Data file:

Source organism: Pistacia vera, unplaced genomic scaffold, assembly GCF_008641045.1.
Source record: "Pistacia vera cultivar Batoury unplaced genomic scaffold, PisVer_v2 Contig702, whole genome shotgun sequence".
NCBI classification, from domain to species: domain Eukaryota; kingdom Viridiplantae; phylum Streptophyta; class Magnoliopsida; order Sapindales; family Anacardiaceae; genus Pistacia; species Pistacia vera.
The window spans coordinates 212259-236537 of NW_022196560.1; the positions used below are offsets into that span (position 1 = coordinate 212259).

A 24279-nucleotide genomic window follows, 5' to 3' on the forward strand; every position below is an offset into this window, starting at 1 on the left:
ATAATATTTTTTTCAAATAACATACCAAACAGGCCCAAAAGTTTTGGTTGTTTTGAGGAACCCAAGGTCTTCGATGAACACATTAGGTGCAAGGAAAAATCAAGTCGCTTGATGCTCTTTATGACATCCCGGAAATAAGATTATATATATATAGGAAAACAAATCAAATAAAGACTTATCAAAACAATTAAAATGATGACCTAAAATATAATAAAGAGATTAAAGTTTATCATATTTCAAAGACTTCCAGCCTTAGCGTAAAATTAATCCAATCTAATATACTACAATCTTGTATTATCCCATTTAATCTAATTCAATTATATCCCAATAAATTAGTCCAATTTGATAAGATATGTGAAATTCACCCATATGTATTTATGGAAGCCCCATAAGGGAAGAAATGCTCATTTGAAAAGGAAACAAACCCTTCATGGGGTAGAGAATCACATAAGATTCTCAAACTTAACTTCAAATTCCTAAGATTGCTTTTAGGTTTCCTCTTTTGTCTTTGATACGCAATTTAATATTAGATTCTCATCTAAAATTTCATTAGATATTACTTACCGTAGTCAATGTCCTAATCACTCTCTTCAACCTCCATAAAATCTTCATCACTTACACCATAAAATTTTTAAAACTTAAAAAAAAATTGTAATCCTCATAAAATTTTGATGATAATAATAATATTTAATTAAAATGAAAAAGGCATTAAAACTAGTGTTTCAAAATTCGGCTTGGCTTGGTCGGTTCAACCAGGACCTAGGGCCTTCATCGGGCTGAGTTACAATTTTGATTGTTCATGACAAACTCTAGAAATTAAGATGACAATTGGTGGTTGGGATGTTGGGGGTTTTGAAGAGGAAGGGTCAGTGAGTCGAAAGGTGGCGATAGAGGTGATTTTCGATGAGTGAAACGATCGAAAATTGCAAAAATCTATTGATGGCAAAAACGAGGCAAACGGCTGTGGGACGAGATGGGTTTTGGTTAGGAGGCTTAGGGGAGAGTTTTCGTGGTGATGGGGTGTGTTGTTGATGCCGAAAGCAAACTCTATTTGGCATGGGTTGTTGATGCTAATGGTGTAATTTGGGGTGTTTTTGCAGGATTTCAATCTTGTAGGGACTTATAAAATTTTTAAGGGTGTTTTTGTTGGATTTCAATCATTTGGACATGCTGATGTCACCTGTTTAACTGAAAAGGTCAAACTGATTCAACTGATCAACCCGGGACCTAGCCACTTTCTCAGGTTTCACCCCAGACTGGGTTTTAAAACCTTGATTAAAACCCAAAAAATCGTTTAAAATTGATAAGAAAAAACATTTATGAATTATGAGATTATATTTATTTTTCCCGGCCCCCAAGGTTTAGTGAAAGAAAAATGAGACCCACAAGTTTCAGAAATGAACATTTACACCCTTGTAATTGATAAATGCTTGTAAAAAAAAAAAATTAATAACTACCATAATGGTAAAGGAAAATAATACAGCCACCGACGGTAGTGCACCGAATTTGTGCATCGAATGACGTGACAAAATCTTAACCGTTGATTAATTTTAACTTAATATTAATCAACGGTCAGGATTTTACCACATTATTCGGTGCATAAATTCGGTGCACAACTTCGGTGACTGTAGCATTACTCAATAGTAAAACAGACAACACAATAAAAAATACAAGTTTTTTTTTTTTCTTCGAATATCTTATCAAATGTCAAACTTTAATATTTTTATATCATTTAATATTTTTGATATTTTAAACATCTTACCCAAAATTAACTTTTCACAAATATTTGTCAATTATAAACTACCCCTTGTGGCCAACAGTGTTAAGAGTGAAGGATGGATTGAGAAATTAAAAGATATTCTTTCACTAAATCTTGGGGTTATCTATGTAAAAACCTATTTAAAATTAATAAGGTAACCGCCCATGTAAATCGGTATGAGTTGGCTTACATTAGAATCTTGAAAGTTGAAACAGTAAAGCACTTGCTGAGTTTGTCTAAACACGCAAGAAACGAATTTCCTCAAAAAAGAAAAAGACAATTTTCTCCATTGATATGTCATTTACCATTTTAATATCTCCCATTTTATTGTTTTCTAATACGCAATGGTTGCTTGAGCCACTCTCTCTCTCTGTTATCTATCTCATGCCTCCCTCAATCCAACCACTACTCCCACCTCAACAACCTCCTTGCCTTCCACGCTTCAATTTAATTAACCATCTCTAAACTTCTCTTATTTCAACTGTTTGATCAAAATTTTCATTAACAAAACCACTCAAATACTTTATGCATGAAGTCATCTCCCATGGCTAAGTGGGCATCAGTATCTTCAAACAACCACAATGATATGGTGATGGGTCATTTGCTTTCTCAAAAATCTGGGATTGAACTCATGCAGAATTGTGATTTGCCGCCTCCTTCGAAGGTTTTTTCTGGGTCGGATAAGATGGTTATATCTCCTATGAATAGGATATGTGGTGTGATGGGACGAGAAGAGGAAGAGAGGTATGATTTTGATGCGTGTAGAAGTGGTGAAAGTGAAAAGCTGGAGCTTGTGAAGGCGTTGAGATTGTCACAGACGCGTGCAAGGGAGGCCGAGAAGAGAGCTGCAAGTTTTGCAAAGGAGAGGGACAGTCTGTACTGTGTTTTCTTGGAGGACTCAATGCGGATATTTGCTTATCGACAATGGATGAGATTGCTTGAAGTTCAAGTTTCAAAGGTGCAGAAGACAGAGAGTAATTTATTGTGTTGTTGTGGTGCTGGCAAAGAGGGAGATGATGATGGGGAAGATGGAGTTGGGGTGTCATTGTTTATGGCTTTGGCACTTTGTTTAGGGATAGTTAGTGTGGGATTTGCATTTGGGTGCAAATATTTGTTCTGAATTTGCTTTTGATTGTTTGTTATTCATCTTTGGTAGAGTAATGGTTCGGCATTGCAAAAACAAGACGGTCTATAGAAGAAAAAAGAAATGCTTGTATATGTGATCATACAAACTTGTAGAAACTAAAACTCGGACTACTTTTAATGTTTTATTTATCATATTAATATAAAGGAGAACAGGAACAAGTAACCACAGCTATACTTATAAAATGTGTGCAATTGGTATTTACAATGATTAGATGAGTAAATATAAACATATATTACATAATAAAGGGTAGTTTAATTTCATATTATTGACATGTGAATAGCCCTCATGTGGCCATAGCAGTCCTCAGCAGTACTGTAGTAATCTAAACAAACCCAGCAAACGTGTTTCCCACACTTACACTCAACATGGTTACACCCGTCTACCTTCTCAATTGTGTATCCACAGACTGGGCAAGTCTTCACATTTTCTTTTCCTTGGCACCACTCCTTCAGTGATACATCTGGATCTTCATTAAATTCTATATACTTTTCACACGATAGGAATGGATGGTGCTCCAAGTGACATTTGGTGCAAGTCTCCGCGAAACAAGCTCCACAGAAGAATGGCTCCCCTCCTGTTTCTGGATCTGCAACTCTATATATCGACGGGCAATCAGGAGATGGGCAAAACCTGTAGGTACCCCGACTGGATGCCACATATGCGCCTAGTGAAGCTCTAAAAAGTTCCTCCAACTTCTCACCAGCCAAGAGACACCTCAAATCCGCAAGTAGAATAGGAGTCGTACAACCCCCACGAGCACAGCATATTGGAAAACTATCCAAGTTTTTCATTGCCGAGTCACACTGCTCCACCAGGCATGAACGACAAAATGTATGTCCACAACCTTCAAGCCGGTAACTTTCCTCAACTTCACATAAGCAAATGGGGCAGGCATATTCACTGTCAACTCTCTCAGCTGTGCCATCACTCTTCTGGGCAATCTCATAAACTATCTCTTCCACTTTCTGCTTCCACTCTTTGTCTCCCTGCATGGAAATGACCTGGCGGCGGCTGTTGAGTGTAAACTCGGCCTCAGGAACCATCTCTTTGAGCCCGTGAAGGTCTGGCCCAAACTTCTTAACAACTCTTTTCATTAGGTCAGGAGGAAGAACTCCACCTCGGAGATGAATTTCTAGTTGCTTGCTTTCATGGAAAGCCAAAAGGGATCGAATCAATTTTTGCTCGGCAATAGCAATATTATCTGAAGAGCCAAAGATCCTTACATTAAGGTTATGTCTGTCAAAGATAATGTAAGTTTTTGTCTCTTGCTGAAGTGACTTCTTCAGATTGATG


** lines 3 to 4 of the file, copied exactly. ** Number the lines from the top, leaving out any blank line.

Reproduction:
NCBI classification, from domain to species: domain Eukaryota; kingdom Viridiplantae; phylum Streptophyta; class Magnoliopsida; order Sapindales; family Anacardiaceae; genus Pistacia; species Pistacia vera.
The window spans coordinates 212259-236537 of NW_022196560.1; the positions used below are offsets into that span (position 1 = coordinate 212259).